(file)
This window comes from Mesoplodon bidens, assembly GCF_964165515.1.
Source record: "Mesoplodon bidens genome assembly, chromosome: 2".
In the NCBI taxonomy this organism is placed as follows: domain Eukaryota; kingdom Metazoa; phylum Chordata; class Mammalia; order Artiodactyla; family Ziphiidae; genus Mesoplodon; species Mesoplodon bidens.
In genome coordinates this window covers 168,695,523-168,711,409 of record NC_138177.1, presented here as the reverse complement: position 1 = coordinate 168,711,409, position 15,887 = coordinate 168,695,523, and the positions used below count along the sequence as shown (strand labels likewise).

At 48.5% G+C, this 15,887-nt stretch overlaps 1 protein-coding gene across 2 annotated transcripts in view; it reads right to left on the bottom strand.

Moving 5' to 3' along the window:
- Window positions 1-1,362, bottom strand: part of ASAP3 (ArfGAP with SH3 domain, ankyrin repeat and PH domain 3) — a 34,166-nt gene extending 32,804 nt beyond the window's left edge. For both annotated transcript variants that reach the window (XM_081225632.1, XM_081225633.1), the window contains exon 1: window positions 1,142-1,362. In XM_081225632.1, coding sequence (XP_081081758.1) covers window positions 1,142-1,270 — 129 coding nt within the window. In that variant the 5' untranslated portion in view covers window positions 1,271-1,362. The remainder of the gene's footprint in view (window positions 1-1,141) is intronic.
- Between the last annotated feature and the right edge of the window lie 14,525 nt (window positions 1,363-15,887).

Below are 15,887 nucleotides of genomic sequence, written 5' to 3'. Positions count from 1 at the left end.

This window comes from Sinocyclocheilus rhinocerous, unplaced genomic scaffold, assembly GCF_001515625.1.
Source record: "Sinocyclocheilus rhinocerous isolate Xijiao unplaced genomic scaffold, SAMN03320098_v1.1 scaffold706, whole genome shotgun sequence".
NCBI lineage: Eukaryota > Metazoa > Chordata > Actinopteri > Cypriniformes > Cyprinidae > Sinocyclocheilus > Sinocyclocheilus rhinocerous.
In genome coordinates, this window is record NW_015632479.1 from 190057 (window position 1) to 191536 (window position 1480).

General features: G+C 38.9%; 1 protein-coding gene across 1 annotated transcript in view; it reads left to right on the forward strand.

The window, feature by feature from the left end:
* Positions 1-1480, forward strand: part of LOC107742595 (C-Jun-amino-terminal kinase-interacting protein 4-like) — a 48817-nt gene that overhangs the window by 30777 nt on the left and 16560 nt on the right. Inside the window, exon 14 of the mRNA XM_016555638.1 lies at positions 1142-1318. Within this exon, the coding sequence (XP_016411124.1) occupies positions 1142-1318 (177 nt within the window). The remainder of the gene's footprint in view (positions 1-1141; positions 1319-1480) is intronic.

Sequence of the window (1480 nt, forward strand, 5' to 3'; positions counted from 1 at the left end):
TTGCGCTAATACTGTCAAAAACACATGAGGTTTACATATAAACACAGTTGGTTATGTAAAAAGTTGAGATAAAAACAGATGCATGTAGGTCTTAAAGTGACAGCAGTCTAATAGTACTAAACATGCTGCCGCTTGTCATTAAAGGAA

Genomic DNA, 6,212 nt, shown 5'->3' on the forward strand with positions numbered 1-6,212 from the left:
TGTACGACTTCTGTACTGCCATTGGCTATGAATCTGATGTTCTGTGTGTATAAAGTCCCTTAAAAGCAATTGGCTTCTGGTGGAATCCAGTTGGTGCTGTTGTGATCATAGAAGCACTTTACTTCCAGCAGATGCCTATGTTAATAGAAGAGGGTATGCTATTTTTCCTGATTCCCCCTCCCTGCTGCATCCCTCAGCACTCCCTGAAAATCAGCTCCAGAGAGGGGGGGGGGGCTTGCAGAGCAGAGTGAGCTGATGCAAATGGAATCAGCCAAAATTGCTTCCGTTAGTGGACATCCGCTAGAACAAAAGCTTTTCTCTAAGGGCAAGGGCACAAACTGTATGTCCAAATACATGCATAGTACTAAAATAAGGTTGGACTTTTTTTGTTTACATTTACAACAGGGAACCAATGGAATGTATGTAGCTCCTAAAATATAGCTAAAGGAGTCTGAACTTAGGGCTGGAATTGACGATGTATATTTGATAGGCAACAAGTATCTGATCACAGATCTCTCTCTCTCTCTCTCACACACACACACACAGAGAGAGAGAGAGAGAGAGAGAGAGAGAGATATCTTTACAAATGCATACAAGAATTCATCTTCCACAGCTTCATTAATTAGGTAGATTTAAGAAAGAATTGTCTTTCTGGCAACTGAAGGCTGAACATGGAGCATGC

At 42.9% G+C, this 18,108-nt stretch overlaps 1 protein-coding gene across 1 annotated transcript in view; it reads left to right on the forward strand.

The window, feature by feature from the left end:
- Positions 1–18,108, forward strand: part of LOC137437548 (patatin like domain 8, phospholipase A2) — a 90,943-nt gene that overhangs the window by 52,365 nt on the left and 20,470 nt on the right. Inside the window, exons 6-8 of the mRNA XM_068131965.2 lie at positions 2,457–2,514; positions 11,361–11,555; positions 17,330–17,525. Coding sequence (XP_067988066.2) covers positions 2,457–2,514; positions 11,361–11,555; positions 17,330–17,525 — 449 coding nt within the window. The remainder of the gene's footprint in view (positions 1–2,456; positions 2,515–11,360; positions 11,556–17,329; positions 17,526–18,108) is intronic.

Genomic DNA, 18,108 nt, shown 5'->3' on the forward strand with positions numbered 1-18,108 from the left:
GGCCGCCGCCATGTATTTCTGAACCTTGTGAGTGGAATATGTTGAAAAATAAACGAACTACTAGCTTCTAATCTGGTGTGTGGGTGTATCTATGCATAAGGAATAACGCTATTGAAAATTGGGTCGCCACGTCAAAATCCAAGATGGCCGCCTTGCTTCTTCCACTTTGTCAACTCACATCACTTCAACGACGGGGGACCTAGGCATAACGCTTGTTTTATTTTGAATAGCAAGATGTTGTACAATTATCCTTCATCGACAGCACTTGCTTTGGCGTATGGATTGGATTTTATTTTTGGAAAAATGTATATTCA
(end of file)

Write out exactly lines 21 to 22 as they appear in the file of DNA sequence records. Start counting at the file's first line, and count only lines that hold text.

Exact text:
At 42.9% G+C, this 18,108-nt stretch overlaps 1 protein-coding gene across 1 annotated transcript in view; it reads left to right on the forward strand.

The window, feature by feature from the left end: